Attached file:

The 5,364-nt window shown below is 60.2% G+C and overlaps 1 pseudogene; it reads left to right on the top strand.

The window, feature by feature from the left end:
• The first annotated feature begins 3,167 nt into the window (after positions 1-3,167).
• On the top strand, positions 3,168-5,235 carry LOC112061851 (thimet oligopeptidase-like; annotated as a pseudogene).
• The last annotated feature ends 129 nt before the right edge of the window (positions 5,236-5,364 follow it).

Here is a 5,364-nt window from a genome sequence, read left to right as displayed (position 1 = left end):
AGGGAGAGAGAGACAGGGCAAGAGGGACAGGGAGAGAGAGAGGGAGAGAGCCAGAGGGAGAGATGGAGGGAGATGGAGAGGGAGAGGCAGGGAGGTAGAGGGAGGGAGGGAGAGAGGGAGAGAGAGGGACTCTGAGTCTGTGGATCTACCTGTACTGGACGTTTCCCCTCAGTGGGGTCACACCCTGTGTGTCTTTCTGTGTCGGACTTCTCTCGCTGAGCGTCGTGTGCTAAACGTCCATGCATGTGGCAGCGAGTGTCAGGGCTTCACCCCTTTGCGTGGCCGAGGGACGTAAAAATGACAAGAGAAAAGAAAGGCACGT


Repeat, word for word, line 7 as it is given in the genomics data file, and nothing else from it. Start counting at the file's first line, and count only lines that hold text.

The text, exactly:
AGGGAGAGAGAGACAGGGCAAGAGGGACAGGGAGAGAGAGAGGGAGAGAGCCAGAGGGAGAGATGGAGGGAGATGGAGAGGGAGAGGCAGGGAGGTAGAGGGAGGGAGGGAGAGAGGGAGAGAGAGGGACTCTGAGTCTGTGGATCTACCTGTACTGGACGTTTCCCCTCAGTGGGGTCACACCCTGTGTGTCTTTCTGTGTCGGACTTCTCTCGCTGAGCGTCGTGTGCTAAACGTCCATGCATGTGGCAGCGAGTGTCAGGGCTTCACCCCTTTGCGTGGCCGAGGGACGTAAAAATGACAAGAGAAAAGAAAGGCACGT